How to strengthen partnerships through the grant-writing processMar 23, 2023
Insights from Erica Machulak on how to write better grants by investing in relationships along the way
Grant proposals can do strange things to relationships. In the wrong circumstances, they pressurize what might otherwise be an organic and healthy collaboration, forcing applicants and their partners to commit their time, money, and people in ways that aren’t realistic. Herein lies the paradox that many applicants face when writing grants to support research partnerships: to get the funding, you need to demonstrate that your relationship is “authentic.” Without funding, though, you lack the time and resources to build the history and trust that authenticity requires.
In many cases, this gap can be addressed, in part, by shifting your perspective on the grant development process. If you are in the early stages of a collaboration that looks promising, and in which it’s clear that everyone involved generally wants the same thing, the constraints of a proposal can be a way to focus the conversation and get everyone on the same page (yes, pun intended). Just as poets writing sonnets and haikus generate creativity by operating within formal limits, collaborators can leverage application instructions to harness boundless opportunities. Below, a few tips.
Come up with a shared goal
Research grants are about questions, not answers. If you knew the solution already, you would not need the resources to go about finding it. Seasoned funders are well aware that new partnerships can fail, and they also understand that responsive approaches can’t be planned to the letter in advance. Any fundable grant proposal needs to show that the applicant can solve a complex problem and that the specific research question you have identified is one worth answering. When it comes to funding for research collaborations, you must also prove that your research question can only be answered by the exact combination of people involved in your application. If you are working in collaboration, this means that you need to start by setting a shared goal.
The trick is to come up with a goal that is specific, but not prescriptive. Funding in the Social Sciences and Humanities Council (SSHRC) of Canada, for instance, emphasizes that grants in its research partnership funding stream should address a “need, challenge or opportunity” that is driven by one or more non-academic partners. The most productive work of the application happens when all parties involved build consensus around the specific thing they want to address. This process requires intentional conversations about the context that has created your “need, challenge or opportunity.” Once the group has built consensus, you can explore how a researcher’s approach might help achieve your shared goal.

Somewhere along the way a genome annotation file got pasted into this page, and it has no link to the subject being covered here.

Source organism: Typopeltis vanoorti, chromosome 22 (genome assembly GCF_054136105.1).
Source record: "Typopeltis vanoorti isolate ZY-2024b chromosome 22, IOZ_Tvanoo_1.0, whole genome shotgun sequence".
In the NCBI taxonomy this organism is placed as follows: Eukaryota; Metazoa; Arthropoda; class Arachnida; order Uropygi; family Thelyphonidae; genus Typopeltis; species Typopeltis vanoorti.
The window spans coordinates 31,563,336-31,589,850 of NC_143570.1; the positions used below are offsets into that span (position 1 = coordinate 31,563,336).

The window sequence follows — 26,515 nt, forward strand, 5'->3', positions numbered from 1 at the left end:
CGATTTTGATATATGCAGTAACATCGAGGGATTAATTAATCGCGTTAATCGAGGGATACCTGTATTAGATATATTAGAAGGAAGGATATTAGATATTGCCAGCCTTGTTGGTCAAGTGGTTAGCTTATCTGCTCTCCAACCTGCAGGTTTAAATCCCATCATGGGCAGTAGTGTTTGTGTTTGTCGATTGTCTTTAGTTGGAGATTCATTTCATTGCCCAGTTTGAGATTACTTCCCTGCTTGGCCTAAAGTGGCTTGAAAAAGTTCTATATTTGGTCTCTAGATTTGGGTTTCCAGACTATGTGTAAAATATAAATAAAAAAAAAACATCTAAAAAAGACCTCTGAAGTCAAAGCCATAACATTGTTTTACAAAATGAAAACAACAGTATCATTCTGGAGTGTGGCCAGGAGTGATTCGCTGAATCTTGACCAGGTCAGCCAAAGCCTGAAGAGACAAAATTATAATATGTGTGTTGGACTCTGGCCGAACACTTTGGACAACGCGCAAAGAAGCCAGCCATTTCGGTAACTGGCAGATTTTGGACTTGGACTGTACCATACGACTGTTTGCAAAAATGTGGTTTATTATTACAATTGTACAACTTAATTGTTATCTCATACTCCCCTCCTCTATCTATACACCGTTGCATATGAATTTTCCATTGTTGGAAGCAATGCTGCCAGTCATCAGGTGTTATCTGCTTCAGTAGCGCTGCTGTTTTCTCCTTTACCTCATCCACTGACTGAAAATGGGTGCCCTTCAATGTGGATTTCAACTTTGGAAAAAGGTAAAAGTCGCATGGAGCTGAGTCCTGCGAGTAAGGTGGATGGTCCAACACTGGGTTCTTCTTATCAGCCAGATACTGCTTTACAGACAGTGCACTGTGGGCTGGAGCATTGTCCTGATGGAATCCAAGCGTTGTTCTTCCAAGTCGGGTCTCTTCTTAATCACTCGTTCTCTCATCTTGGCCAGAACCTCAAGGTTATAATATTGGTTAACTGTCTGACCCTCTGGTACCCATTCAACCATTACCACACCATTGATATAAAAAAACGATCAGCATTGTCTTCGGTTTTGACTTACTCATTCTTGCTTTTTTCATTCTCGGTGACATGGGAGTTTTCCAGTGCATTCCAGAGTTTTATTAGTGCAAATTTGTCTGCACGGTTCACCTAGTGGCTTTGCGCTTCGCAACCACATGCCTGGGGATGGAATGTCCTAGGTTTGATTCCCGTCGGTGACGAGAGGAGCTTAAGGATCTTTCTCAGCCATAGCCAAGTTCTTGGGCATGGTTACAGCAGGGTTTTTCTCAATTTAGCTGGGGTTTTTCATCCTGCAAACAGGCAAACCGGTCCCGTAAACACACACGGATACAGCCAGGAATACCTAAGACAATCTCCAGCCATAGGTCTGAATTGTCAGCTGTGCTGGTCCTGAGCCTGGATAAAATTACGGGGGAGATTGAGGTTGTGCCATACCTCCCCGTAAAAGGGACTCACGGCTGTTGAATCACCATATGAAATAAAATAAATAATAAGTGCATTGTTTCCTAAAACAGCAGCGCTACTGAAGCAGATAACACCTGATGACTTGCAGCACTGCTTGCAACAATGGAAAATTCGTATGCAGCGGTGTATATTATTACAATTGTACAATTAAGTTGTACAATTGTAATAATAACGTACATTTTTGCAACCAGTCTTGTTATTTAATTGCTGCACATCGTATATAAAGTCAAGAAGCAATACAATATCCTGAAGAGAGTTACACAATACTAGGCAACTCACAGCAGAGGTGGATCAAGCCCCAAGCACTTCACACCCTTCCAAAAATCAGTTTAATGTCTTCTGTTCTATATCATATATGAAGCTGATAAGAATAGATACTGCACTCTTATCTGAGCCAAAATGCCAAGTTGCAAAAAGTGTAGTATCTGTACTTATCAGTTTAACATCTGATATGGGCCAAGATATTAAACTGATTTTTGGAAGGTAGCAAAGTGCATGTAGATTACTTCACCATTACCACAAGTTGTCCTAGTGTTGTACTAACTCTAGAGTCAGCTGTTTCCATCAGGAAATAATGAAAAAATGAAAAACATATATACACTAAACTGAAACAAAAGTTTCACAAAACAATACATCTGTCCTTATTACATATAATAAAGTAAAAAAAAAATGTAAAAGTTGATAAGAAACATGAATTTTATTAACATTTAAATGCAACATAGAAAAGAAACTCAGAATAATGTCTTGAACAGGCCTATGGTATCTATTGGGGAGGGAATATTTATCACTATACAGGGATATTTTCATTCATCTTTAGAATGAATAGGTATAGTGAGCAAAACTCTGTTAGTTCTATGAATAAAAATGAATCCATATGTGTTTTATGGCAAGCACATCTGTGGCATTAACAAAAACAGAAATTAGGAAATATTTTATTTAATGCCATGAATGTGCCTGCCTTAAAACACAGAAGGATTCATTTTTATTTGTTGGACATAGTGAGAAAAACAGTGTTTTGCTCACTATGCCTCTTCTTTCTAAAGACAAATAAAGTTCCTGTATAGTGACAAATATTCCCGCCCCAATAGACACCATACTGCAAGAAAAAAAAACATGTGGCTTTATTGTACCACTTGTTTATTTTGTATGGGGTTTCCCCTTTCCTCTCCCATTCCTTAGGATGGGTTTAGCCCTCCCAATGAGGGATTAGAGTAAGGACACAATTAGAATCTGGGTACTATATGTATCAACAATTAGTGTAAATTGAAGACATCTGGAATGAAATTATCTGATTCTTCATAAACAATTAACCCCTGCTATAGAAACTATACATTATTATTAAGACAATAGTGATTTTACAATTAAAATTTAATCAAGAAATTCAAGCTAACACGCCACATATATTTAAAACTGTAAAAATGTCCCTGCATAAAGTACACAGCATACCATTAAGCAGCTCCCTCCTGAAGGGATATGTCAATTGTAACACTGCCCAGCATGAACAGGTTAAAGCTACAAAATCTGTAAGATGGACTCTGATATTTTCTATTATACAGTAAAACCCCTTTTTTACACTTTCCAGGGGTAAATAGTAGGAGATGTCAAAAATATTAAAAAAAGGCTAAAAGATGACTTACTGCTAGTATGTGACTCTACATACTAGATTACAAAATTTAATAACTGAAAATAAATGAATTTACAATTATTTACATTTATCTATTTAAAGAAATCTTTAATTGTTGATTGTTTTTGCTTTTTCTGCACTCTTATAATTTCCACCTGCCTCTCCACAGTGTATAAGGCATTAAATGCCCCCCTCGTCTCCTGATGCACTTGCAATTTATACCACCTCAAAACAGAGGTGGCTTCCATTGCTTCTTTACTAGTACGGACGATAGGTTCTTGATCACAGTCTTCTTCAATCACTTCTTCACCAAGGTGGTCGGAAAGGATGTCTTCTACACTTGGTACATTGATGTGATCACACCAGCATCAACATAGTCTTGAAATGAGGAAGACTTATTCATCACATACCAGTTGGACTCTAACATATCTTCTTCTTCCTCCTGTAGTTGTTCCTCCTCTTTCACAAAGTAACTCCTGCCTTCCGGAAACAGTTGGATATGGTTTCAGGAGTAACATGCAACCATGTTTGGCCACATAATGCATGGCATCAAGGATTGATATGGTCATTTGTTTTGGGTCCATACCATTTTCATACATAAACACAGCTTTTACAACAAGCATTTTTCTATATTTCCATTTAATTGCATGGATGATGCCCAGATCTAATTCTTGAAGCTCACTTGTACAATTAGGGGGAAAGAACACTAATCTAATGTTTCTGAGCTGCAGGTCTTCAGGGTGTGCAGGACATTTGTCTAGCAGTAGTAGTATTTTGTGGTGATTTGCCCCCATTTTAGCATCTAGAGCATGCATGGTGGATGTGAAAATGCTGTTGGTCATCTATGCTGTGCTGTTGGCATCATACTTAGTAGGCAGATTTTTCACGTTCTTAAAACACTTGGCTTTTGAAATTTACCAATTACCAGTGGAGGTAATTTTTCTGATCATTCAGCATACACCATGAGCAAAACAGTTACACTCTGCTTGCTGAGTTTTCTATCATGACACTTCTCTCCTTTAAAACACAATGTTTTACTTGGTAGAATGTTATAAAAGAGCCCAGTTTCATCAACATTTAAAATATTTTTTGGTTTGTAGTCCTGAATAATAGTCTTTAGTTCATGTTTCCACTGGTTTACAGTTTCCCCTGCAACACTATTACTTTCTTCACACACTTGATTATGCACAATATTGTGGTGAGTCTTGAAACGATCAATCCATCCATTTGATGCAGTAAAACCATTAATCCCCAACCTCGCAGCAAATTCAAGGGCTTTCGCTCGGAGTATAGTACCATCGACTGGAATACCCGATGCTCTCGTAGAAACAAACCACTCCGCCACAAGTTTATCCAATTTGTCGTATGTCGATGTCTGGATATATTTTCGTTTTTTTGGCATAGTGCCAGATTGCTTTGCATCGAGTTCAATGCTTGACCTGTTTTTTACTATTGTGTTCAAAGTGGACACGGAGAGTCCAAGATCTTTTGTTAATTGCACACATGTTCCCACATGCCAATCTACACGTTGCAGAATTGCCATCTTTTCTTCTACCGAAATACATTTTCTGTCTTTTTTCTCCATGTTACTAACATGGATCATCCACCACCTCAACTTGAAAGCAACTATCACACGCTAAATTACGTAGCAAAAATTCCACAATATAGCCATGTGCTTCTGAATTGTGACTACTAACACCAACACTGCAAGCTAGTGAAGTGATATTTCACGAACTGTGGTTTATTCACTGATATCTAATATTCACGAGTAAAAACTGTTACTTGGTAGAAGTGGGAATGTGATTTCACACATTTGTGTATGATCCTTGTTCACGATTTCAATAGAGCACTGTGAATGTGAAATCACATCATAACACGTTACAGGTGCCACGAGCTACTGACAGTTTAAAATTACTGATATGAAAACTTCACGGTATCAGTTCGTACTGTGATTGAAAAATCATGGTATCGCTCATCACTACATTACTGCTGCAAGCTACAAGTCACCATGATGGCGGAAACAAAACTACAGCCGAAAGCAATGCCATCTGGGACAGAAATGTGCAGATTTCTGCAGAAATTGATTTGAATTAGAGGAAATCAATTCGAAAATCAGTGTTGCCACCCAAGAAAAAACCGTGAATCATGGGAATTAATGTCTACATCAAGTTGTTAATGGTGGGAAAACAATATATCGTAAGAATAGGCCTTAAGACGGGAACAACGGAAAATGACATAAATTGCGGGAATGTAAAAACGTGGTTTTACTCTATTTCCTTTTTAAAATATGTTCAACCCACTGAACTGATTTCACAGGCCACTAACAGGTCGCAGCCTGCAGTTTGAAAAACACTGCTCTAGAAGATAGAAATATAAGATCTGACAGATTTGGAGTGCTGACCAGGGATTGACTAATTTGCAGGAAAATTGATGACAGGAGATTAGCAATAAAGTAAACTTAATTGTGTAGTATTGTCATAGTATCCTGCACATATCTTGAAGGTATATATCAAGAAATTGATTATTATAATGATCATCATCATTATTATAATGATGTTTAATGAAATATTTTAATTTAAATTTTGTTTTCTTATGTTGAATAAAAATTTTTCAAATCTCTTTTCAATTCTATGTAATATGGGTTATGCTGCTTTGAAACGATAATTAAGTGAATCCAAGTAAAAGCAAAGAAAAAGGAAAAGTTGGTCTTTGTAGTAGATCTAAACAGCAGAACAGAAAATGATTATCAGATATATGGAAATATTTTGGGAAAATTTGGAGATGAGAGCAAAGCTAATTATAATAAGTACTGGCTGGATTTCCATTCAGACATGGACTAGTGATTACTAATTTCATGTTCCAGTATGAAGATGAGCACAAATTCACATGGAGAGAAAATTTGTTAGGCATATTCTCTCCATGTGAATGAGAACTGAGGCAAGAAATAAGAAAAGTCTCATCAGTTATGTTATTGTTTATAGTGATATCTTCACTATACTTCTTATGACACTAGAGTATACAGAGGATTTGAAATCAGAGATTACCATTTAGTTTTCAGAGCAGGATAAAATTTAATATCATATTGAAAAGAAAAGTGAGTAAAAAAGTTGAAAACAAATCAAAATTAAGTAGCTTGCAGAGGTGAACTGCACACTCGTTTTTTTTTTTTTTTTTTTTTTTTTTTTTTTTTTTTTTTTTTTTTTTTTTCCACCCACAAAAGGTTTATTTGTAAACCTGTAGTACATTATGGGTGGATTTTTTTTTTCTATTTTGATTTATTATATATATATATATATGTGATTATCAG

For opportunities like the SSHRC Partnership Engage Grant, the best way to develop the proposal is also the best way to develop the partnership itself: make the connection, show up, and have an open dialogue about where your needs and interests intersect with your potential partner’s. This is not easy — if you are highly skilled at thinking about a certain kind of problem in a very particular way, it can be challenging to adapt your approach to a new context. The easiest way to push through is to identify a unique and specific goal that you and your partner can tackle together.
Clarify your limits
When talking with new or existing partners, always acknowledge both the value that you can bring and your knowledge gaps. When all members of a collaboration are clear about their expertise and their limits, it becomes much easier to have a conversation about who should take the lead at which point. That baseline understanding enables discussions about when to touch base, where more resources may be needed, and how long a particular task is likely to take.
Every organization operates differently, and people within these organizations may not realize just how differently until they choose to work together. For instance, the academic system can be mystifying to non-academics, who may have no idea what a faculty member is doing when not in the classroom. On the flipside, a not-for-profit may need to report on progress or findings earlier than would ever be expected in an academic context.
Grant sections focused on methods, process, governance, and budget can provide a touchstone for clarifying conversations. Break down your time and resources with your collaborators, on paper.
Remember: there are other funds in the sea
Collaborations can become especially strained when you believe that the success of your project hinges on a specific grant opportunity. If you are doing good work, there are probably other ways to fund it. If it becomes clear that forcing this grant proposal will strain the partnership itself, consider waiting for the next cycle or looking elsewhere for support. While the global funding network can be hard to navigate, you may be surprised by the niche opportunities that are out there.
Invest your energy in the relationship — not the grant proposal — and you build a solid foundation for this project, the next one, and many more to come.
Erica Machulak, PhD is a writer, facilitator, and the founder of Hikma. Browse her portfolio here.
Originally published on Medium in October 2020.
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